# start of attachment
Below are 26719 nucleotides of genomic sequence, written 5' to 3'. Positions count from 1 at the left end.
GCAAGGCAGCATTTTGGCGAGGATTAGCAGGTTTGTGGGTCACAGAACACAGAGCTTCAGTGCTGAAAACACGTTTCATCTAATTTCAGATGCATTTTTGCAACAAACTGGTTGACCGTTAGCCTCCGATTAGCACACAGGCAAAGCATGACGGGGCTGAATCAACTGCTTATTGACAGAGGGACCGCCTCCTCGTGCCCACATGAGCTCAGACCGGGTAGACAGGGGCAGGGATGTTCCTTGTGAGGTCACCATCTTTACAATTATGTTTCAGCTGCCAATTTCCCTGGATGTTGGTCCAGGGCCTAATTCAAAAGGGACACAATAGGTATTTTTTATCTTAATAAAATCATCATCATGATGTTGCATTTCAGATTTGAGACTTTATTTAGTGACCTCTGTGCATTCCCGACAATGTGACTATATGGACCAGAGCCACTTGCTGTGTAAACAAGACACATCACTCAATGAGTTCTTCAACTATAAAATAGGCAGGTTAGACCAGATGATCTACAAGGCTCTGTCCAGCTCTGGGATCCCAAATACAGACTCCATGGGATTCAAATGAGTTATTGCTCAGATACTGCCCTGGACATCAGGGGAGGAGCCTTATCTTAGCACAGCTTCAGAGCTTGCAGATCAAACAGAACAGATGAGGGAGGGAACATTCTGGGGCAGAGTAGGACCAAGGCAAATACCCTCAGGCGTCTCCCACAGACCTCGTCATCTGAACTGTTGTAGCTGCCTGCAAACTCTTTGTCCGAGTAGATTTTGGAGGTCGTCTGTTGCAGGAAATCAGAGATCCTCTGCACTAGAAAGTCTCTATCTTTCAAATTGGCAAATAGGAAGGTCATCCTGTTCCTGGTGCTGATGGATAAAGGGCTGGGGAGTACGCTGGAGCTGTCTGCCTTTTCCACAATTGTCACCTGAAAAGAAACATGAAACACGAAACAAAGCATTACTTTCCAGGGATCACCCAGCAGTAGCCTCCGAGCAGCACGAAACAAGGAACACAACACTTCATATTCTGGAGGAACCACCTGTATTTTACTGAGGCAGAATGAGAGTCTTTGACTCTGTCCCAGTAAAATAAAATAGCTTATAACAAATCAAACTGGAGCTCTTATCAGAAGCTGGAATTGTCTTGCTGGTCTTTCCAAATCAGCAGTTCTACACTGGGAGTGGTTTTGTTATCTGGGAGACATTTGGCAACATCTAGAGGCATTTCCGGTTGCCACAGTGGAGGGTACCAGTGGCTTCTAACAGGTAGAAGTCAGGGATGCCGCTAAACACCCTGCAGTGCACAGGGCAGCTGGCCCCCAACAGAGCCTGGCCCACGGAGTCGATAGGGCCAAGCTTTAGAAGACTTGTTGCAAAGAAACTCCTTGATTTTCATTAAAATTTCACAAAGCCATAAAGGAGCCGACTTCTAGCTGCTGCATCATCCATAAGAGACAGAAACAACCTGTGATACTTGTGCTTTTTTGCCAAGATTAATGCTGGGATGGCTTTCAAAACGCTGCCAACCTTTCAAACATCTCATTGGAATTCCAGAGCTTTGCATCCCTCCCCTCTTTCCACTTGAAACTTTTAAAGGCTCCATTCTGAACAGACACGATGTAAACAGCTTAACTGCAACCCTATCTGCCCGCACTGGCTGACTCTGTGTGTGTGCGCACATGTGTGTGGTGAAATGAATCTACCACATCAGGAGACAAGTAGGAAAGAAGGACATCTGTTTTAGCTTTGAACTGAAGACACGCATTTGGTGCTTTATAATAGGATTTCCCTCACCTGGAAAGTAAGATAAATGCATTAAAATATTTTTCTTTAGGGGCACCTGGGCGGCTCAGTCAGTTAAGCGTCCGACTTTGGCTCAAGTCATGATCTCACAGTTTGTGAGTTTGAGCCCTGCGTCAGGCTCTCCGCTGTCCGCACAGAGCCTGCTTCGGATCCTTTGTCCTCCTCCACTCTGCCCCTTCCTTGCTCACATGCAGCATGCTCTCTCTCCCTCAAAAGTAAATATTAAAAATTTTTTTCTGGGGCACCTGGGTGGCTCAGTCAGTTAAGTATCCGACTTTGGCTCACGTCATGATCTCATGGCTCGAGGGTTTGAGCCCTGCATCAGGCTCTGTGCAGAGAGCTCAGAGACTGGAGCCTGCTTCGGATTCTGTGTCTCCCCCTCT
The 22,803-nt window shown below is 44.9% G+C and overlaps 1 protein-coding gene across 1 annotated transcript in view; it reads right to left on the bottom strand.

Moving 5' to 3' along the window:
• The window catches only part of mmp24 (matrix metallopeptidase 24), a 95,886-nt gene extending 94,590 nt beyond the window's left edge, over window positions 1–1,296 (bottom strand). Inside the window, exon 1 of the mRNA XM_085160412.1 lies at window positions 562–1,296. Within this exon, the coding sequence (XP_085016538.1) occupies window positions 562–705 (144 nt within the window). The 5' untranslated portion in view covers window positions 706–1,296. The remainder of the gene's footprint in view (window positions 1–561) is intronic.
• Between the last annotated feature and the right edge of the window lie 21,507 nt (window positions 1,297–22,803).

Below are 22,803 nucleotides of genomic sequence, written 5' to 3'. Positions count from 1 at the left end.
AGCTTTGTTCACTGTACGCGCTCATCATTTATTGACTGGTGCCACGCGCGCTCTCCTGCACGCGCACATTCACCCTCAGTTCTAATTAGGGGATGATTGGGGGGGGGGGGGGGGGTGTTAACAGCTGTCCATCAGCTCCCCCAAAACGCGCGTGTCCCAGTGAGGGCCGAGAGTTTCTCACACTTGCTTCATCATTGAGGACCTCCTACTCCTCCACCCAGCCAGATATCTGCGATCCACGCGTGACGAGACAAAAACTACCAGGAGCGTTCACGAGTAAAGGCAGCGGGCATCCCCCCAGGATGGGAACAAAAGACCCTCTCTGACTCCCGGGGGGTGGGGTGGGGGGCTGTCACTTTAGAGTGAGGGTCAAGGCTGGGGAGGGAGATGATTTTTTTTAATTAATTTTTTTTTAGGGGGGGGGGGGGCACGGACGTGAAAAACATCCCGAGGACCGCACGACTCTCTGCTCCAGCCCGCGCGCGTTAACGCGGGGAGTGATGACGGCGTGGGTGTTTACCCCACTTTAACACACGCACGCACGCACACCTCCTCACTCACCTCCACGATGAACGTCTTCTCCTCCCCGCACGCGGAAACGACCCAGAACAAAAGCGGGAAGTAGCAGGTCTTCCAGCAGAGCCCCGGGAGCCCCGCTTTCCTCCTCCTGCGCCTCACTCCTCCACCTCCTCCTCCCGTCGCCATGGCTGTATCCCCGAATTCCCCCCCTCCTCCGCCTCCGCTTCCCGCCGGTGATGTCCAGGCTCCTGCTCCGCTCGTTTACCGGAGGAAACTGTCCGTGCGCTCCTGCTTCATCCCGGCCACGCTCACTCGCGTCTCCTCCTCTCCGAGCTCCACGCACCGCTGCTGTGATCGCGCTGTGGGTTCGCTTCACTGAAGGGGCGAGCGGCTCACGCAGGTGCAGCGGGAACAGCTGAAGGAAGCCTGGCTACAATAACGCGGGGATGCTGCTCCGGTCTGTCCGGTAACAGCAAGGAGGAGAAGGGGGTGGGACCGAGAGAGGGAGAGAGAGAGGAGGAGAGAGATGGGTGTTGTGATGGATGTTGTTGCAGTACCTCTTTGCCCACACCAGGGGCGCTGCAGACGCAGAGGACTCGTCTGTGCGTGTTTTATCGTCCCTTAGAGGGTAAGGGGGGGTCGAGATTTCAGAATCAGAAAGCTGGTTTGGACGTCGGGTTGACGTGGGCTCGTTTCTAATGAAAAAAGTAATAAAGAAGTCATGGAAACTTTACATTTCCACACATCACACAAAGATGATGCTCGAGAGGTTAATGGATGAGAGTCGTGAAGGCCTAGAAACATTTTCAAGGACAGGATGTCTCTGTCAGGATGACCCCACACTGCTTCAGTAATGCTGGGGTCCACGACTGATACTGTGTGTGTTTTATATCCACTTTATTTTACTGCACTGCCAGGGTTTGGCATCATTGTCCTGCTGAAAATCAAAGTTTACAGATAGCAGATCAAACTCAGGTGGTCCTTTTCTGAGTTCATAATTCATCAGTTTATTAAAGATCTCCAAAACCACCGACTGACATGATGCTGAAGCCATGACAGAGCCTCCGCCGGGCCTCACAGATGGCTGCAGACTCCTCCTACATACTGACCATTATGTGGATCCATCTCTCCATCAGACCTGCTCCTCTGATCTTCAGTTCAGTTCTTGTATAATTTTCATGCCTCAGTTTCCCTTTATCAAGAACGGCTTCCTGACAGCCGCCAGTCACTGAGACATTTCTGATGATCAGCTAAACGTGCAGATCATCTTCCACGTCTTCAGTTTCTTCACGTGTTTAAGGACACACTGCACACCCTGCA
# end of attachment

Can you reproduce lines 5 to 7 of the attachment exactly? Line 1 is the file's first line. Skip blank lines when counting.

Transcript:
• The window catches only part of mmp24 (matrix metallopeptidase 24), a 95,886-nt gene extending 94,590 nt beyond the window's left edge, over window positions 1–1,296 (bottom strand). Inside the window, exon 1 of the mRNA XM_085160412.1 lies at window positions 562–1,296. Within this exon, the coding sequence (XP_085016538.1) occupies window positions 562–705 (144 nt within the window). The 5' untranslated portion in view covers window positions 706–1,296. The remainder of the gene's footprint in view (window positions 1–561) is intronic.
• Between the last annotated feature and the right edge of the window lie 21,507 nt (window positions 1,297–22,803).

Below are 22,803 nucleotides of genomic sequence, written 5' to 3'. Positions count from 1 at the left end.